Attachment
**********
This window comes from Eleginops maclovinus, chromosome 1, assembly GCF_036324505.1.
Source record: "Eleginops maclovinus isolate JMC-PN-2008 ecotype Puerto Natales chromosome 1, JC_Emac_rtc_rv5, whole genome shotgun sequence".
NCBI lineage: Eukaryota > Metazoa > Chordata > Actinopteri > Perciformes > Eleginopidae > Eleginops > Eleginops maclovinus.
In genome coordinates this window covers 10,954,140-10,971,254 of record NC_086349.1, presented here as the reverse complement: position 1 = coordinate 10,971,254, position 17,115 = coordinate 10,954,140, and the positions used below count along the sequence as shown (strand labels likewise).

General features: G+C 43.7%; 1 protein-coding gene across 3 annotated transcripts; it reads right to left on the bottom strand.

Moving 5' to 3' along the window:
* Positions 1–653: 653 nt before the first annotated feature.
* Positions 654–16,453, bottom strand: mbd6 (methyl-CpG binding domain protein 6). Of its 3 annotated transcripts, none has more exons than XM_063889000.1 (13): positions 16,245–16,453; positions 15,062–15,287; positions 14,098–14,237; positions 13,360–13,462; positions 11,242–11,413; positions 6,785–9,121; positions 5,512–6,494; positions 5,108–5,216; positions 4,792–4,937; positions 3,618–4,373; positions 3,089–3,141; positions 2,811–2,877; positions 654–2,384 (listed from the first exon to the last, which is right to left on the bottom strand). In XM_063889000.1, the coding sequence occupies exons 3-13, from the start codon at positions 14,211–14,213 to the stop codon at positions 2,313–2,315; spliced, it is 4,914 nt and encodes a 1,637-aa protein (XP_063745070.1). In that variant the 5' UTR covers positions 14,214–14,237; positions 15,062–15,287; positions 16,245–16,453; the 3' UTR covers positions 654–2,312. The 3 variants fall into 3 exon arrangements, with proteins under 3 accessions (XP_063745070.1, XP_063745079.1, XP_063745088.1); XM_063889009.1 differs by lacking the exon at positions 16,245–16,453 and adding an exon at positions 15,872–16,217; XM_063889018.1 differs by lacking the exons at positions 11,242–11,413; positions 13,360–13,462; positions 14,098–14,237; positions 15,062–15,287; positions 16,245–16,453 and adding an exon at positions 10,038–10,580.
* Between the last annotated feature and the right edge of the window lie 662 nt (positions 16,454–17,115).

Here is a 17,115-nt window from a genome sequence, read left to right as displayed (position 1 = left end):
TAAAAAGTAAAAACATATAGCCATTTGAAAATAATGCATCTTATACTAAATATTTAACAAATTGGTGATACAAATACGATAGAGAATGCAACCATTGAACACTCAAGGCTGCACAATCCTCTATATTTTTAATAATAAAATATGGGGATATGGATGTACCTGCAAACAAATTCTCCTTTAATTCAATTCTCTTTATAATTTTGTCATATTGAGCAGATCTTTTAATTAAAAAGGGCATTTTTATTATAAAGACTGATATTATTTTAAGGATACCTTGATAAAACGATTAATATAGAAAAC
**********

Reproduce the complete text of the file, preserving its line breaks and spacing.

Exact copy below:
This window comes from Eleginops maclovinus, chromosome 1, assembly GCF_036324505.1.
Source record: "Eleginops maclovinus isolate JMC-PN-2008 ecotype Puerto Natales chromosome 1, JC_Emac_rtc_rv5, whole genome shotgun sequence".
NCBI lineage: Eukaryota > Metazoa > Chordata > Actinopteri > Perciformes > Eleginopidae > Eleginops > Eleginops maclovinus.
In genome coordinates this window covers 10,954,140-10,971,254 of record NC_086349.1, presented here as the reverse complement: position 1 = coordinate 10,971,254, position 17,115 = coordinate 10,954,140, and the positions used below count along the sequence as shown (strand labels likewise).

General features: G+C 43.7%; 1 protein-coding gene across 3 annotated transcripts; it reads right to left on the bottom strand.

Moving 5' to 3' along the window:
* Positions 1–653: 653 nt before the first annotated feature.
* Positions 654–16,453, bottom strand: mbd6 (methyl-CpG binding domain protein 6). Of its 3 annotated transcripts, none has more exons than XM_063889000.1 (13): positions 16,245–16,453; positions 15,062–15,287; positions 14,098–14,237; positions 13,360–13,462; positions 11,242–11,413; positions 6,785–9,121; positions 5,512–6,494; positions 5,108–5,216; positions 4,792–4,937; positions 3,618–4,373; positions 3,089–3,141; positions 2,811–2,877; positions 654–2,384 (listed from the first exon to the last, which is right to left on the bottom strand). In XM_063889000.1, the coding sequence occupies exons 3-13, from the start codon at positions 14,211–14,213 to the stop codon at positions 2,313–2,315; spliced, it is 4,914 nt and encodes a 1,637-aa protein (XP_063745070.1). In that variant the 5' UTR covers positions 14,214–14,237; positions 15,062–15,287; positions 16,245–16,453; the 3' UTR covers positions 654–2,312. The 3 variants fall into 3 exon arrangements, with proteins under 3 accessions (XP_063745070.1, XP_063745079.1, XP_063745088.1); XM_063889009.1 differs by lacking the exon at positions 16,245–16,453 and adding an exon at positions 15,872–16,217; XM_063889018.1 differs by lacking the exons at positions 11,242–11,413; positions 13,360–13,462; positions 14,098–14,237; positions 15,062–15,287; positions 16,245–16,453 and adding an exon at positions 10,038–10,580.
* Between the last annotated feature and the right edge of the window lie 662 nt (positions 16,454–17,115).

Here is a 17,115-nt window from a genome sequence, read left to right as displayed (position 1 = left end):
TAAAAAGTAAAAACATATAGCCATTTGAAAATAATGCATCTTATACTAAATATTTAACAAATTGGTGATACAAATACGATAGAGAATGCAACCATTGAACACTCAAGGCTGCACAATCCTCTATATTTTTAATAATAAAATATGGGGATATGGATGTACCTGCAAACAAATTCTCCTTTAATTCAATTCTCTTTATAATTTTGTCATATTGAGCAGATCTTTTAATTAAAAAGGGCATTTTTATTATAAAGACTGATATTATTTTAAGGATACCTTGATAAAACGATTAATATAGAAAAC